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Farm Land Transfer Planning: Soft and Hard Issues

Provide for future generations in farmland beliefs by planning for the future with farmland transfer plans.

| August 2018

  • Farmer generations
    For farmers, a meaningful legacy typically is a rich mix of “things” and values — land, a home, equipment, relationships, farming practices, and beliefs about hard work, conservation, or innovation, for example.
    Photo by Getty/pixdeluxe
  • Book cover
    “The Future of Family Farms: Practical Farmers’ Legacy Letter Project” is a collection of letters, stories, and advice from the farmers of Iowa sharing what they know and have learned from their experiencing of farming in Iowa.
    Cover courtesy University of Iowa Press

  • Farmer generations
  • Book cover

The Future of Family Farms: Practical Farmers' Legacy Letter Project (University of Iowa Press, 2016) edited by Teresa Opheim shares stories, experiences, and advice from farmers in Iowa. Their successes and failures are highlighted to help the future generations of farmers towards successes and survival in a tough industry that is constantly evolving.

Farm Transfer Planning: The Soft Issues Are the Hard Issues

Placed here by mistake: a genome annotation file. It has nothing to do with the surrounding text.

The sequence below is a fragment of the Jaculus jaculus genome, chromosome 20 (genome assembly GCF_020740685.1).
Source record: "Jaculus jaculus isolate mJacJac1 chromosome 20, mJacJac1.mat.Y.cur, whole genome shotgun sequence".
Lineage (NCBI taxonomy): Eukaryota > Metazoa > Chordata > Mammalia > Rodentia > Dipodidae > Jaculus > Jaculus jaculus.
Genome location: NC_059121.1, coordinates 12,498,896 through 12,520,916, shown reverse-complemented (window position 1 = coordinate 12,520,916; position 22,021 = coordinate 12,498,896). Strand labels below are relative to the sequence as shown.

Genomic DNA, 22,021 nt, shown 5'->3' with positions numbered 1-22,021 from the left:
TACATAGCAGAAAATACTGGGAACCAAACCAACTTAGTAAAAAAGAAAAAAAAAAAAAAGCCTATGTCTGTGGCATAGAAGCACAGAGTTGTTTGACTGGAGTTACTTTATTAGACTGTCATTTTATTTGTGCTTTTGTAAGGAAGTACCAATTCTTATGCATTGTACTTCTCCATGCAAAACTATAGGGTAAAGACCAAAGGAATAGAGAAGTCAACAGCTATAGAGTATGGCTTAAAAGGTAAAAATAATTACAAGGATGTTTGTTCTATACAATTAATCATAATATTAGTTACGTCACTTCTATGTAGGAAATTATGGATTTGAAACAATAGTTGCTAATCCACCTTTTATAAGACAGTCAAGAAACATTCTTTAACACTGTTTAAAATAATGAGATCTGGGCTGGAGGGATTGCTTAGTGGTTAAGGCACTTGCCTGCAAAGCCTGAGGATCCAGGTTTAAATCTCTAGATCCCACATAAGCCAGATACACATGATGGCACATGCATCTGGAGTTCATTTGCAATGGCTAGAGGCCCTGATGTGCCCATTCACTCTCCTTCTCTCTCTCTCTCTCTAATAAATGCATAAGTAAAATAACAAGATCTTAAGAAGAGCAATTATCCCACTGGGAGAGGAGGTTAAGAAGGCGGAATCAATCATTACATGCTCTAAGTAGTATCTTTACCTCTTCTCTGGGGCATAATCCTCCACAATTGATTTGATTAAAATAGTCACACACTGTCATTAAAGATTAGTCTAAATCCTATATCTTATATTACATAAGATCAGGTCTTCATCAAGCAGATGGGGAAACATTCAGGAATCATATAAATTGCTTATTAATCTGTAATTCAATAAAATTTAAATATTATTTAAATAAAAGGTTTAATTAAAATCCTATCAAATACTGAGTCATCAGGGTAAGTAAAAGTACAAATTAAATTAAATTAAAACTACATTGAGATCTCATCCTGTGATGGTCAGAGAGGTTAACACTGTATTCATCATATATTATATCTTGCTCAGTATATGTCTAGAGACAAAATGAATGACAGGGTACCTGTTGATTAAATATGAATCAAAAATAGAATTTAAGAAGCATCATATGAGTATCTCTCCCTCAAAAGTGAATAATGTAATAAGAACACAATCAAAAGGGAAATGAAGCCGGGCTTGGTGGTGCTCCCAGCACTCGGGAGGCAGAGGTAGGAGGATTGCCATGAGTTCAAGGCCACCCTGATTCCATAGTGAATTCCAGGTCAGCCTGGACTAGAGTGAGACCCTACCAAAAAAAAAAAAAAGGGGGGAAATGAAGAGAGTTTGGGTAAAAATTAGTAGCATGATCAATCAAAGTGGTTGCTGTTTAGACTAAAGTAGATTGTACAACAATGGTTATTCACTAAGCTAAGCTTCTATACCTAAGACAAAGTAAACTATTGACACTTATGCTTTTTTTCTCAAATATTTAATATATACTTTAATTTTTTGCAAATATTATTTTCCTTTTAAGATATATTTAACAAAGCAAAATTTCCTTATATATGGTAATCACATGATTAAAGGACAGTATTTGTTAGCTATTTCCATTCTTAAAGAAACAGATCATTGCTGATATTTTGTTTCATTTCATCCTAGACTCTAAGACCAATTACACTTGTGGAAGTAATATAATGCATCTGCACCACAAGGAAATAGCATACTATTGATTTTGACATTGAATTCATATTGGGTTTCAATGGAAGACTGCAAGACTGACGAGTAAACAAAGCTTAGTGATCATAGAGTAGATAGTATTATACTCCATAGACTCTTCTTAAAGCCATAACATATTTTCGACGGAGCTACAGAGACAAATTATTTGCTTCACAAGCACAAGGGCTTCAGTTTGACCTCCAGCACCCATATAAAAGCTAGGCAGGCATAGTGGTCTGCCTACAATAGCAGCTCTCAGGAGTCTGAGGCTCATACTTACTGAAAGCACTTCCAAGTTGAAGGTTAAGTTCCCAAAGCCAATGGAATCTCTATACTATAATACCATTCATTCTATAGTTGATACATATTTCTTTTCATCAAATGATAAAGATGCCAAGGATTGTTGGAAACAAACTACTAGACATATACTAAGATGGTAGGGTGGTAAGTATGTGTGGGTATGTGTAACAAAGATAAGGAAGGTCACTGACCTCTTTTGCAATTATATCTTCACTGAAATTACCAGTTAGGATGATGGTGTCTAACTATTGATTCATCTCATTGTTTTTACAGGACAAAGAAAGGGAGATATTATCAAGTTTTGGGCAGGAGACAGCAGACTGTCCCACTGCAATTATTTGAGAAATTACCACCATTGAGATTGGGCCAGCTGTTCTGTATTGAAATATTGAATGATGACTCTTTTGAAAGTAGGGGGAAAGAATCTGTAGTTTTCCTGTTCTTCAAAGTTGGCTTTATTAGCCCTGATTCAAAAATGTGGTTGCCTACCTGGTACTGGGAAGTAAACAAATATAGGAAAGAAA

Legacy: something handed down or received from an ancestor or predecessor. A legacy can be money or property; it can be values such as tolerance or stewardship. For farmers, a meaningful legacy typically is a rich mix of “things” and values — land, a home, equipment, relationships, farming practices, and beliefs about hard work, conservation, or innovation, for example.

Farm succession or transfer planning is as much about values, beliefs, and relationships as it is about taxes, wills, and business entities. With the average age of U.S. farmers at fifty-eight, and five times as many farmers over sixty-five as under thirty-five years old, much more attention needs to be paid to farm entry and exit. Beginning farmers report that access to land is among their top challenges, while in one Iowa study of retiring farmers, two-thirds had no identified successor.

A prosperous and resilient food and farming system for our nation requires that a new generation of farmers — whether or not they come from farm backgrounds — be able to start and successfully grow farms and ranches. And if older farmers can’t easily exit from farming, their land can’t become available to entering farmers. And seniors’ holdings are significant.

About 10 percent of all farmland is expected to change hands within the next five years alone, according to the U.S. Department of Agriculture (USDA). Of the 2.1 million principal farm operators — defined as the person responsible for the day-to- day operation of the farm or ranch — farmers over the age of sixty-five account for 33 percent, and they manage about one-third of all land in farms. They own nearly 625.5 million acres of land in farms, of which about 70 million acres are rented to others.

There are another 283.4 million acres rented for agriculture by landlords who are not farmers. Together, over 2.1 million landlords rent farmland. Their average age is 66.5 — older than the average farmer! This sector is comprised of retired farmers, farm widows and heirs, and other owners of agricultural property.

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